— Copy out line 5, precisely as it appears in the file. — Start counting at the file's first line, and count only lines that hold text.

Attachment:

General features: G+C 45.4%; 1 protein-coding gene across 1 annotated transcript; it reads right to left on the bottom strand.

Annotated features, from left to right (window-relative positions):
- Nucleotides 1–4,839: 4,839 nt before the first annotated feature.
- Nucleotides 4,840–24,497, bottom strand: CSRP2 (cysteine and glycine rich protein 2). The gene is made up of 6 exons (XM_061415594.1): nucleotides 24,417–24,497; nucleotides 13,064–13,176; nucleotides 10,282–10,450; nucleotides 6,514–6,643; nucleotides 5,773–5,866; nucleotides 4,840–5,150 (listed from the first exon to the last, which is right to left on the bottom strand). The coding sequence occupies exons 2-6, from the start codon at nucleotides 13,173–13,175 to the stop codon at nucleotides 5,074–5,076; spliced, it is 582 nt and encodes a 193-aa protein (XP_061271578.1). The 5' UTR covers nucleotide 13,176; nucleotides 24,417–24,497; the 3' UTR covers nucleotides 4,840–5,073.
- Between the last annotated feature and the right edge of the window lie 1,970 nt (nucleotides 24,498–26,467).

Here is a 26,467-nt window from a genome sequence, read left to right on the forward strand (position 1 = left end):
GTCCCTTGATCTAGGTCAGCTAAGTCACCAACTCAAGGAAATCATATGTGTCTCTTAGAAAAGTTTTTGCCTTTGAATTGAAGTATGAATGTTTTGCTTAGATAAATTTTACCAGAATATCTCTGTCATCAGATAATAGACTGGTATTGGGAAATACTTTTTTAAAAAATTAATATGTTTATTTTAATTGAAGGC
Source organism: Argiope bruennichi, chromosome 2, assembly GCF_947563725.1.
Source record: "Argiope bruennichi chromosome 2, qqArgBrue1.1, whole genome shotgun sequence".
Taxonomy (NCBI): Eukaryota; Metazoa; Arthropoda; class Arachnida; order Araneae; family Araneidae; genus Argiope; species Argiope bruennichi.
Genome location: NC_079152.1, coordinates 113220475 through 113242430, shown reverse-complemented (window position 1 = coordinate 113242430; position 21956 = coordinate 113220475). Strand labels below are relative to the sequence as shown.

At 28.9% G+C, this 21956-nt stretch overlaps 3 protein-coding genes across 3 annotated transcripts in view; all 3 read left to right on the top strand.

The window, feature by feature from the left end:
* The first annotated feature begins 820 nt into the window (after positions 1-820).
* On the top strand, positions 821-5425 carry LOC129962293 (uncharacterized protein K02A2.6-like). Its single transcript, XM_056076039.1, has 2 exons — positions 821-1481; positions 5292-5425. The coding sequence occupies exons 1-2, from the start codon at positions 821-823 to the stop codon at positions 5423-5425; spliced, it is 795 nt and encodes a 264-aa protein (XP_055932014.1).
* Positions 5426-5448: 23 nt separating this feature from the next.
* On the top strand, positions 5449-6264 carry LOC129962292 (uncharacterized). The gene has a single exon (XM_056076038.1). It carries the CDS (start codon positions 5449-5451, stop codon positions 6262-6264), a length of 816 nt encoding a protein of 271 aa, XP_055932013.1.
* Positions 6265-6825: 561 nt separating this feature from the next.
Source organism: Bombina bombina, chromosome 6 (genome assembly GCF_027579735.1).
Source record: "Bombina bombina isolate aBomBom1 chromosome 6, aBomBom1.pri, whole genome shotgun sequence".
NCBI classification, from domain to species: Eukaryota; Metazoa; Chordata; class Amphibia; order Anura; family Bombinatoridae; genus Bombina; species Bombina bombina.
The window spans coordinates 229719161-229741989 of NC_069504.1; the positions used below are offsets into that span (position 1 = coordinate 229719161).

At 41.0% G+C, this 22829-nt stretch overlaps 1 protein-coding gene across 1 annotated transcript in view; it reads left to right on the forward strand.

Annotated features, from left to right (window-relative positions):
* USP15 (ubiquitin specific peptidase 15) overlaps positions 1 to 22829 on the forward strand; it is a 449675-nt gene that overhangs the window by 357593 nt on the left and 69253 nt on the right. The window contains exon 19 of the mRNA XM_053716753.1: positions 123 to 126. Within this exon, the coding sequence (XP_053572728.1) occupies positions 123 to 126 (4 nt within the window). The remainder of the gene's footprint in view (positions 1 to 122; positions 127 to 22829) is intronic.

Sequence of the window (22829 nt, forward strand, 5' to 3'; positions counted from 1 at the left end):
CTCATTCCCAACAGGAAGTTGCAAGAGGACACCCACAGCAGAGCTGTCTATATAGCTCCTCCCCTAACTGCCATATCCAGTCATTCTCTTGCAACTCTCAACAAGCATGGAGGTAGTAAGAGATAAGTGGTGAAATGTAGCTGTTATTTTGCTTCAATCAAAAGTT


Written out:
- Between the last annotated feature and the right edge of the window lie 1,970 nt (nucleotides 24,498–26,467).